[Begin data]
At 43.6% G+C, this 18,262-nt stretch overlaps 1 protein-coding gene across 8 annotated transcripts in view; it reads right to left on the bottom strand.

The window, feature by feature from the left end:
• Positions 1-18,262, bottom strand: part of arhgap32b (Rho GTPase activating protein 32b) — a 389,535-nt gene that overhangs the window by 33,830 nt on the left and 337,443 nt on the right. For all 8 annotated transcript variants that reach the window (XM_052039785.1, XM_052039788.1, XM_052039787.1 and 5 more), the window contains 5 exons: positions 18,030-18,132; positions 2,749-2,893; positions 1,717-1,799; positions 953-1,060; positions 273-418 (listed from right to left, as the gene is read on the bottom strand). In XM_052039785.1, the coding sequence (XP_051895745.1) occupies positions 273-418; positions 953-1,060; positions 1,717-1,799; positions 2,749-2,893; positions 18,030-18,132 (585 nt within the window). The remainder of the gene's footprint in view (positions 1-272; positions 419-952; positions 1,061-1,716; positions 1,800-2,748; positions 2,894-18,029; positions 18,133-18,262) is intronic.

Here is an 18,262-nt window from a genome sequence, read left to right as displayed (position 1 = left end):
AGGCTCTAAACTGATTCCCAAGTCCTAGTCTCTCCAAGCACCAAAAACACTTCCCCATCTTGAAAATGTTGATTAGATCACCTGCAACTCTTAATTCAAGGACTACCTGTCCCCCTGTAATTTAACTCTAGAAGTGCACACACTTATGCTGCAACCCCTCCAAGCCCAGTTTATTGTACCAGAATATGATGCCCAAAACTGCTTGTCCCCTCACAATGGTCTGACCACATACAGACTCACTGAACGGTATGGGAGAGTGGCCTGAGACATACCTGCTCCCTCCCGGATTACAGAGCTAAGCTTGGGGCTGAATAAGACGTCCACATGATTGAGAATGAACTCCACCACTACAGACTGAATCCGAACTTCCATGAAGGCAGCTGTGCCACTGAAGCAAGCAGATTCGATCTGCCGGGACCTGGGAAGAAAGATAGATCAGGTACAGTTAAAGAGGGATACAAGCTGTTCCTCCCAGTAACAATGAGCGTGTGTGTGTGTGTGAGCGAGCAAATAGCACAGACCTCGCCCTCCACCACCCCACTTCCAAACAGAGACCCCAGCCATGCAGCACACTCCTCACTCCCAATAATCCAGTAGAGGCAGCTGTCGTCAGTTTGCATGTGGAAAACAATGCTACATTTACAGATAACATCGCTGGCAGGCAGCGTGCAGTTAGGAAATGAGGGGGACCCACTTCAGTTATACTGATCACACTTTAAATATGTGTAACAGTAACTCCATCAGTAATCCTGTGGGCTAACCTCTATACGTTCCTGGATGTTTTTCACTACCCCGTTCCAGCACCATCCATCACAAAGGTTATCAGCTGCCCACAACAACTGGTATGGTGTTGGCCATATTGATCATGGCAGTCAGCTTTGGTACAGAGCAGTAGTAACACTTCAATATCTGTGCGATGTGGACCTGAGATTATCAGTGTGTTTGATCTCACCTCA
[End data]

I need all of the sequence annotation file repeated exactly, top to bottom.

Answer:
At 43.6% G+C, this 18,262-nt stretch overlaps 1 protein-coding gene across 8 annotated transcripts in view; it reads right to left on the bottom strand.

The window, feature by feature from the left end:
• Positions 1-18,262, bottom strand: part of arhgap32b (Rho GTPase activating protein 32b) — a 389,535-nt gene that overhangs the window by 33,830 nt on the left and 337,443 nt on the right. For all 8 annotated transcript variants that reach the window (XM_052039785.1, XM_052039788.1, XM_052039787.1 and 5 more), the window contains 5 exons: positions 18,030-18,132; positions 2,749-2,893; positions 1,717-1,799; positions 953-1,060; positions 273-418 (listed from right to left, as the gene is read on the bottom strand). In XM_052039785.1, the coding sequence (XP_051895745.1) occupies positions 273-418; positions 953-1,060; positions 1,717-1,799; positions 2,749-2,893; positions 18,030-18,132 (585 nt within the window). The remainder of the gene's footprint in view (positions 1-272; positions 419-952; positions 1,061-1,716; positions 1,800-2,748; positions 2,894-18,029; positions 18,133-18,262) is intronic.

Here is an 18,262-nt window from a genome sequence, read left to right as displayed (position 1 = left end):
AGGCTCTAAACTGATTCCCAAGTCCTAGTCTCTCCAAGCACCAAAAACACTTCCCCATCTTGAAAATGTTGATTAGATCACCTGCAACTCTTAATTCAAGGACTACCTGTCCCCCTGTAATTTAACTCTAGAAGTGCACACACTTATGCTGCAACCCCTCCAAGCCCAGTTTATTGTACCAGAATATGATGCCCAAAACTGCTTGTCCCCTCACAATGGTCTGACCACATACAGACTCACTGAACGGTATGGGAGAGTGGCCTGAGACATACCTGCTCCCTCCCGGATTACAGAGCTAAGCTTGGGGCTGAATAAGACGTCCACATGATTGAGAATGAACTCCACCACTACAGACTGAATCCGAACTTCCATGAAGGCAGCTGTGCCACTGAAGCAAGCAGATTCGATCTGCCGGGACCTGGGAAGAAAGATAGATCAGGTACAGTTAAAGAGGGATACAAGCTGTTCCTCCCAGTAACAATGAGCGTGTGTGTGTGTGTGAGCGAGCAAATAGCACAGACCTCGCCCTCCACCACCCCACTTCCAAACAGAGACCCCAGCCATGCAGCACACTCCTCACTCCCAATAATCCAGTAGAGGCAGCTGTCGTCAGTTTGCATGTGGAAAACAATGCTACATTTACAGATAACATCGCTGGCAGGCAGCGTGCAGTTAGGAAATGAGGGGGACCCACTTCAGTTATACTGATCACACTTTAAATATGTGTAACAGTAACTCCATCAGTAATCCTGTGGGCTAACCTCTATACGTTCCTGGATGTTTTTCACTACCCCGTTCCAGCACCATCCATCACAAAGGTTATCAGCTGCCCACAACAACTGGTATGGTGTTGGCCATATTGATCATGGCAGTCAGCTTTGGTACAGAGCAGTAGTAACACTTCAATATCTGTGCGATGTGGACCTGAGATTATCAGTGTGTTTGATCTCACCTCA